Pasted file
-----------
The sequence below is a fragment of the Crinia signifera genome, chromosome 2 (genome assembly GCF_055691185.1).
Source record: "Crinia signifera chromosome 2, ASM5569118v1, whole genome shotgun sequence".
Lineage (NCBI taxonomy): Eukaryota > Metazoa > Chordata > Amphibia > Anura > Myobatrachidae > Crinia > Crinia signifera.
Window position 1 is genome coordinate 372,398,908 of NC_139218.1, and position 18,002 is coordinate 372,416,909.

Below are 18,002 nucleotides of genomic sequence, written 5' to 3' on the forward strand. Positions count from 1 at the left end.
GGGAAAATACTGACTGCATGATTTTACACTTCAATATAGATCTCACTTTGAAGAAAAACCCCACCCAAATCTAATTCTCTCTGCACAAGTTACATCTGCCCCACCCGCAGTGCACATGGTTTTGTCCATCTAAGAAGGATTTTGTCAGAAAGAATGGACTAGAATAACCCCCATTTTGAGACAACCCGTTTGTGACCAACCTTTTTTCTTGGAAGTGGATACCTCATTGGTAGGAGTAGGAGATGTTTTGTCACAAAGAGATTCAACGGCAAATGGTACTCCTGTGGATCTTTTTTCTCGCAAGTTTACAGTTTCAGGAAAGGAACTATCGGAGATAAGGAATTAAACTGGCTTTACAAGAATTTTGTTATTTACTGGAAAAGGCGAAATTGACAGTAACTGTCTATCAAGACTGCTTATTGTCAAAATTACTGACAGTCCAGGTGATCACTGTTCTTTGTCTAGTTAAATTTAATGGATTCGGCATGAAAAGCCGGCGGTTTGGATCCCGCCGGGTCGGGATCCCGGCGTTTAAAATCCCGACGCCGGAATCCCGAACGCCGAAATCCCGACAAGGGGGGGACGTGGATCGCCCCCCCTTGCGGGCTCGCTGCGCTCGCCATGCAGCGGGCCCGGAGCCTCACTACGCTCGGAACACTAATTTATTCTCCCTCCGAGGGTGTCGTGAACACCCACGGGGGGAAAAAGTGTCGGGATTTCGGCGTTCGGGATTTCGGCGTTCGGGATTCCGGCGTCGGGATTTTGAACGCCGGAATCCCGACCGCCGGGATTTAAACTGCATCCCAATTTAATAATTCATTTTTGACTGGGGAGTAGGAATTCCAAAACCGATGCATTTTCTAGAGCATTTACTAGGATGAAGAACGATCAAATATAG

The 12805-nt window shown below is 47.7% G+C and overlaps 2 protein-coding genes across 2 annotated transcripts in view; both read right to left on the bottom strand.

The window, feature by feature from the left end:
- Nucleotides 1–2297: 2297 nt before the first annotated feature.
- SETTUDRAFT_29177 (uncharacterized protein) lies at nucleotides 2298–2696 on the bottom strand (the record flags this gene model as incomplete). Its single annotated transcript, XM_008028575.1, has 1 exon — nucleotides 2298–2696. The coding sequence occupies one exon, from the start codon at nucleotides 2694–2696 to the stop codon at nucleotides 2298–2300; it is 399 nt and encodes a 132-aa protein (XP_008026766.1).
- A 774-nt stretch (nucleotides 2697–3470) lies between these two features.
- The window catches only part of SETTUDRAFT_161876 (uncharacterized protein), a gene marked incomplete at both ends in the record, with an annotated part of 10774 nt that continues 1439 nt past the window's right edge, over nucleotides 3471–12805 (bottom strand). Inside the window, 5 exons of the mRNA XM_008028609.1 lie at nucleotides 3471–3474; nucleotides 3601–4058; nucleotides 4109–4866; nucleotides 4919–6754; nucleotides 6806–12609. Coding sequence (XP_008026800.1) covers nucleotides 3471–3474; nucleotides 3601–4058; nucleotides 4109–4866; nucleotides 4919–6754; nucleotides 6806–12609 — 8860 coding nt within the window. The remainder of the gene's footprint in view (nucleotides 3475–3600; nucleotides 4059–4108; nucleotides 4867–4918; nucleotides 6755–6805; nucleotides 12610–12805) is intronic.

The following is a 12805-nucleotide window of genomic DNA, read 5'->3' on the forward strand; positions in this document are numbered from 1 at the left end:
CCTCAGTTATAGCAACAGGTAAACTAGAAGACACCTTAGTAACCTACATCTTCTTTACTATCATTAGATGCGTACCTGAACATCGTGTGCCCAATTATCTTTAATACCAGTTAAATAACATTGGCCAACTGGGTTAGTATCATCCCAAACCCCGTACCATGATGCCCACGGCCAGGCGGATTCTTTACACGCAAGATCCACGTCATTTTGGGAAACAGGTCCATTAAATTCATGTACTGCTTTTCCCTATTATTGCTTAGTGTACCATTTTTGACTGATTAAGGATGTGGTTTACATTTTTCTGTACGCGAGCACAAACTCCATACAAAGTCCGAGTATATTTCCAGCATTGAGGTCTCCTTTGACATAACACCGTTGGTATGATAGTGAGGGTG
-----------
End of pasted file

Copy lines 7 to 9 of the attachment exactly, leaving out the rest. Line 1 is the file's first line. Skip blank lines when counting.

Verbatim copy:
The 12805-nt window shown below is 47.7% G+C and overlaps 2 protein-coding genes across 2 annotated transcripts in view; both read right to left on the bottom strand.

The window, feature by feature from the left end:
- Nucleotides 1–2297: 2297 nt before the first annotated feature.